Visiting 7 amusement parks in 7 days taught us…

CNC17 (Coaster Nerd Con) is but a memory (and a bunch of Facebook posts), but the lessons learned still linger!

For those who like data, here are a few things to chew on:

  • Number of rides and coasters ridden: 52 rides on 27 coasters
  • Number 1 coaster of the trip (IMO) – Renegade at Valleyfair (especially in the rain at night!) Super fast, lots of airtime, and out. of. control.
  • Total length of all coaster track ridden: just over 28 miles
  • Day 1 of trip in MN – 59 degrees
  • Day 7 of trip in TX – 95 degrees (biggest temp swing on any CNC trip)
  • Total driving miles: just under 1300 miles

So what did we learn?  As I mentioned in my last post, we observed that an old concept is still true: the parks with the more visibly engaged management teams also had the best performing employees.

And the parks where this was most evident were Adventureland, Six Flags Fiesta Texas, and Silver Dollar City*.

I put an asterisk by Silver Dollar City because while we did see engaged management, there was something else going on there.  Something beyond employees and managers and good guest service.  At SDC, it wasn’t about a theme, it was about a lifestyle.  There was something so genuine about the experience that you didn’t feel you were in a “park”. It’s more like stepping into another time and the people aren’t employees or cast members or actors playing a role, this is who they are.  And for many, this is absolutely true.  For the craftspeople and artisans that line the foot trails, this IS their life.  And others around them embrace it.  I didn’t feel like anyone was putting on a “show” (unless they were literally part of a show) but that they were just living their lives and we had been invited to be a part of it.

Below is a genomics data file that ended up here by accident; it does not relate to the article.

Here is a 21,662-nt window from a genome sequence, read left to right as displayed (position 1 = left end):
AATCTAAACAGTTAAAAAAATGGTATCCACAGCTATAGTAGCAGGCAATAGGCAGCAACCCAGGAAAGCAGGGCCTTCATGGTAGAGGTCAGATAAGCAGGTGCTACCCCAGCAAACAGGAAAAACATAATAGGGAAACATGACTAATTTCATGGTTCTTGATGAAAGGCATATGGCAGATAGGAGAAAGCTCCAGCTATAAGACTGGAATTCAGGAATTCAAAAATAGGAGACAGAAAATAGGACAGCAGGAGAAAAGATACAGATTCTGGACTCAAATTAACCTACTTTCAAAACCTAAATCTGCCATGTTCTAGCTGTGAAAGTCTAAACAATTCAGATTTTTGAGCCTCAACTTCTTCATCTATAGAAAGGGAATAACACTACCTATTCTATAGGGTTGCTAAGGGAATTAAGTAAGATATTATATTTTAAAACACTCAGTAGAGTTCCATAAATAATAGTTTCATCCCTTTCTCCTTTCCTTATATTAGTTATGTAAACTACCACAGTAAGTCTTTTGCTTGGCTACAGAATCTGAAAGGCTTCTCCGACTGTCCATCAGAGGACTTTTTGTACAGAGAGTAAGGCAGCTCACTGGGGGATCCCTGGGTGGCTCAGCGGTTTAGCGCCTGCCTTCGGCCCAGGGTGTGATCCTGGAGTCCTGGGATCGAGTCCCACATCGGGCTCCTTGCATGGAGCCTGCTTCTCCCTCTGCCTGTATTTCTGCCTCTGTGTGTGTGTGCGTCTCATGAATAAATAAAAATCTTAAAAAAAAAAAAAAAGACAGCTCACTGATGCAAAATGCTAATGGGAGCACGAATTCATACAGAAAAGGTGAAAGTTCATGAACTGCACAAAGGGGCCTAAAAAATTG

While you can’t replicate that kind of atmosphere everywhere, you can replicate the genuineness that people display.  Whether you run a museum, zoo, theme park or FEC, allowing and encouraging people to use their talents and creativity on the job generally leads to higher satisfaction levels for both employees and guests.

Here are some things we oberserva-learned (made that up) during our trip:

  • Valleyfair – speaking of letting people be creative, there is no better way to stifle that creativity than to surrender your safety spiels and announcements wholly to an automated system. Luckily, Valleyfair balances this pretty well.  On many rides, we heard operators using the theme or name of the ride in their speils.  On High Roller (roller coaster), the operator would say, “enjoy your ride on the Hiiiiiiiiiiiiiiiiiiiiigh Roller!” – and they would hold that out until the last car left the station.  At Renegade, they said “Yee Haw” as you left the station.  In both cases, guests were playing along, which enhanced their experience.  You can’t do that with a recorded speil that says the same thing every 45 seconds.  People tune those out.